We do not have a unique mental illness problem with this country; other countries also have people who suffer from mental illness. But you wouldn’t know it from listening to NRA Vice President Wayne LaPierre, who supports the right to carry a gun at the cost to any other right. He seems to think that the problem of gun violence in the United States would best be solved by putting the mentally ill in institutions, a suggestion stuck in the 1950s. We are not alone in the world attempting more humane solutions to mental illness than institutionalization. Yes, we could do much more as a nation to help these people, but I seriously doubt that anyone who supports unrestricted gun ownership also supports an expansion of government spending on the type of health care programs needed to have a serious impact. At the same time, many of the people who have taken the airwaves in the weeks after Newtown to decry gun restrictions also oppose the types of background checks that would actually help to keep guns out of the hands of the mentally ill.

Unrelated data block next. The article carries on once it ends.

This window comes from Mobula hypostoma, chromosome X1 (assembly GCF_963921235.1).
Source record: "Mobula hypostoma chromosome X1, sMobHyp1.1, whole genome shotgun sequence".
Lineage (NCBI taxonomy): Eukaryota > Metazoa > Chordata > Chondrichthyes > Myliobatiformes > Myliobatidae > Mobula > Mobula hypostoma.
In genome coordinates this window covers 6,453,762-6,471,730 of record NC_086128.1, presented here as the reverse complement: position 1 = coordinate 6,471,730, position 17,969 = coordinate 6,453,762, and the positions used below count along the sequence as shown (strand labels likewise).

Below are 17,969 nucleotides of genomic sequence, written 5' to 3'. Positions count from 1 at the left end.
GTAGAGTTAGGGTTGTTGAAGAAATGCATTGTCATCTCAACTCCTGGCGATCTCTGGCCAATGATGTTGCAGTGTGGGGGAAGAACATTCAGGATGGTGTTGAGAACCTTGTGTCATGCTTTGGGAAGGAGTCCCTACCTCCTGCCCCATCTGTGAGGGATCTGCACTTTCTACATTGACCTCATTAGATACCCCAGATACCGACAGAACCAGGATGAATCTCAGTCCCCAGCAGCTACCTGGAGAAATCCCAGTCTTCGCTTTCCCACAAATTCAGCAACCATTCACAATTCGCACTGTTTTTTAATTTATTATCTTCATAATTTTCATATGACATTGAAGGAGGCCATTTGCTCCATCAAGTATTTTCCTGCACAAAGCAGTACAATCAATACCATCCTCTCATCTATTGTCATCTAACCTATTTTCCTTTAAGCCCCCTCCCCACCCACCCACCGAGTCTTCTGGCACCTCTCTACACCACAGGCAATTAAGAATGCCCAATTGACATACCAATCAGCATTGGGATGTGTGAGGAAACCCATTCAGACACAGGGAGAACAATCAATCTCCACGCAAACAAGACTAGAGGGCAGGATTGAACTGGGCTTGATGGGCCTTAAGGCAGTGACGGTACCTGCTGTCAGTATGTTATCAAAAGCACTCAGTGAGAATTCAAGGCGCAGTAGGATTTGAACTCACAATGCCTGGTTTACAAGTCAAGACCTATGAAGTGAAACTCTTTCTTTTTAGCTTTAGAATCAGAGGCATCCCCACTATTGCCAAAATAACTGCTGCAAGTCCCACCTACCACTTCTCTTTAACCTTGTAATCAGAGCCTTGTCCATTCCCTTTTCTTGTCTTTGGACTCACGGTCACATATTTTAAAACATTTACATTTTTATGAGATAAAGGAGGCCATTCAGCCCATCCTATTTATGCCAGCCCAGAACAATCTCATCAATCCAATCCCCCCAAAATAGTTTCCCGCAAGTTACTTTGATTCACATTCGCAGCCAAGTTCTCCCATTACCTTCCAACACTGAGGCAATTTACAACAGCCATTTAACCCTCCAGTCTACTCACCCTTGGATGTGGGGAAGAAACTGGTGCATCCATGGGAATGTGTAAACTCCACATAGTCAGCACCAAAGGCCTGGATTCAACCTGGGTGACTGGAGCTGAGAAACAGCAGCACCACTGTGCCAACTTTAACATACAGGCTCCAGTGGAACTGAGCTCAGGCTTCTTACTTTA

Including suicides, guns were a factor in 30,000 American deaths last year. In cities like Philadelphia, eighty percent of the victims of gun violence are young men from minority groups. Obviously, not all of these people or their murderers are mentally ill. They’re the victims of rash decisions, poverty, distrust in the police to solve crimes and accord punishment. All of these are major problems that we should attempt to deal with as a nation. But other nations have these problems, too. There is poverty in Britain. Australians don’t particularly trust the police. But neither of these can access deadly firearms with the unique ease of Americans. Continue reading